Muller (left) and Brown at the memorial at Track 17 of the Grunewald train station in Berlin.
Among the most memorable images Andrew Brown ’13 recalls from his recent fellowship is the Grunewald Track 17 memorial in Berlin, a Nazi deportation site with dates and destinations for each person who left from there.
“I was shocked by the sheer breadth and exacting precision of the documentation. Considering the scale of destruction in WWII, the fact that we still know information to this detail today is a profound testament to the massive logistical effort facilitated by thousands of government employees, many of them lawyers,” says Brown, a participant in the Fellowships at Auschwitz for the Study of Professional Ethics (FASPE) program.
Perhaps no other experience could have underscored more the importance of legal ethics for Brown, who participated this summer in the program, run by the Museum of Jewish Heritage in New York. Eric Muller, Dan K. Moore Distinguished Professor in Jurisprudence and Ethics at UNC School of Law, is an instructor in the law track of FASPE, which includes graduate students in several disciplines from different schools.
“Studying the role that government lawyers and low-level bureaucrats played in perpetrating the Holocaust reaffirms the immense importance of always thinking about ethics, especially in the mundane and seemingly small day-to-day matters,” Brown says.
The law curriculum examines why Nazi judges and lawyers were involved, presents hypothetical ethical issues that attorneys might experience now, and explores how they can avoid unethical practices. In addition to Berlin, students tour Krakow, the Auschwitz I and Birkenau camps, and Nuremberg.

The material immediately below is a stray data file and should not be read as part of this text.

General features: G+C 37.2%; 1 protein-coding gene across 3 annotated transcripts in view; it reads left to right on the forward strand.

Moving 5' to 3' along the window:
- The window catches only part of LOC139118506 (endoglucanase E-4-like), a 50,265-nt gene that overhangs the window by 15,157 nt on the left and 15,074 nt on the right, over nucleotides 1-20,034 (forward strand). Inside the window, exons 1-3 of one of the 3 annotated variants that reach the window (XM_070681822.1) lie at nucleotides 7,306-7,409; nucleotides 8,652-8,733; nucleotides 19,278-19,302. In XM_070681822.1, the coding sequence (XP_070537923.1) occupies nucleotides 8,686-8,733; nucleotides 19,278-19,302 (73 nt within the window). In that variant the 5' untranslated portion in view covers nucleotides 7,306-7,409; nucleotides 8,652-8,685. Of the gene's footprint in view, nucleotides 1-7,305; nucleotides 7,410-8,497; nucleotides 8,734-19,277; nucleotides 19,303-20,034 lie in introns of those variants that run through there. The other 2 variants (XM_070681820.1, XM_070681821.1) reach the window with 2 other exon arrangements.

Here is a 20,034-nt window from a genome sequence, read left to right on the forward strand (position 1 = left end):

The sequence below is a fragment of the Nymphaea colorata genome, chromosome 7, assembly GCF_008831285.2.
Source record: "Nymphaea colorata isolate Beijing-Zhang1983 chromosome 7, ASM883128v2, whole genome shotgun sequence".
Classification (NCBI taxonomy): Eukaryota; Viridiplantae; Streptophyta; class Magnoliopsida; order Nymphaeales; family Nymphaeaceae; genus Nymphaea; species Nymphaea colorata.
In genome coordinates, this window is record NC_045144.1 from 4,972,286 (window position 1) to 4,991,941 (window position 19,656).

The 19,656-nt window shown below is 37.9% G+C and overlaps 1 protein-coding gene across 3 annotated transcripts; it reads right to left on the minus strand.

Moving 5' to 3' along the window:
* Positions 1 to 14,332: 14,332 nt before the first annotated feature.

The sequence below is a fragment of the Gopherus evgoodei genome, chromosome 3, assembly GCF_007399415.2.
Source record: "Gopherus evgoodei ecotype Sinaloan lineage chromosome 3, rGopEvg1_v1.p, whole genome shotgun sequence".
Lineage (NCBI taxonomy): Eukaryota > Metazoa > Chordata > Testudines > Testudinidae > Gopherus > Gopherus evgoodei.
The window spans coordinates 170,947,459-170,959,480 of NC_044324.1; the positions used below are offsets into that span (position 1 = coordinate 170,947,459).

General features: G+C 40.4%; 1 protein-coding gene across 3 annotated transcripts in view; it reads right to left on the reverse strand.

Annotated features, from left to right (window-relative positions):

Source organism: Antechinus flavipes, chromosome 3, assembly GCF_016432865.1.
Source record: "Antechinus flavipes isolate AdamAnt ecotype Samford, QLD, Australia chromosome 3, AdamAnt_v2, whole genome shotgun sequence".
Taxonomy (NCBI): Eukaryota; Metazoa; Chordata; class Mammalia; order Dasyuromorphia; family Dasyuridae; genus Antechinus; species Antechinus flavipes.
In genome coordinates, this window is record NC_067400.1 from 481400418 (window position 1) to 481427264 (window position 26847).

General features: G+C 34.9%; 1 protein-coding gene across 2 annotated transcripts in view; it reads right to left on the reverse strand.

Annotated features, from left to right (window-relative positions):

For some students, the experience challenges pre-conceived beliefs. “They’re surprised to learn how pervasive the involvement was of law and lawyers in the Nazi repression and extermination of Jews. They’re surprised to learn about people who defied the regime, resigned their positions, or otherwise refused to collaborate with repression without themselves being killed or punished. I think they’re prompted to feel, in a unique way, the power that lawyers have, and they develop a much more acute ethical sensitivity than they get in a law school classroom,” Muller says.
Making the trip three times has moved Muller to some conclusions.
“We focus too much in American legal education on comforting stories about good lawyers fighting injustice, and not enough on the uncomfortable stories about lawyers who’ve gone astray, or have used their professional energies to support or defend injustice,” he says. “Some law students crave an educational experience that pushes beyond the development of skill at making arguments and encourages examination of how to form a professional identity.”
Brown is such a student.
“The critical takeaway for me is the importance of connecting minimum standards of professional conduct and ethics to larger normative considerations of justice, goodness and truth,” he says. “The modern approach to American legal ethics often seems to outsource ethical considerations to the drafters of the Model Rules. As a result, legal ethics begins to resemble statutory interpretation, wherein lawyers can push the envelope and then rely on their ability to advocate around the edges of the rules if called to account. FASPE’s primary lesson for me was the importance of placing greater emphasis on the aspirational questions of ‘ought.’”
Aside from legal ethics, Muller has a powerful personal connection to the program. His father was a refugee from the Holocaust, and his great-uncle died in a camp.
“I believe my uncle would be proud to know I am commemorating his life and death by helping new generations of lawyers reflect on their own moral formation,” Muller says.
-July 31, 2013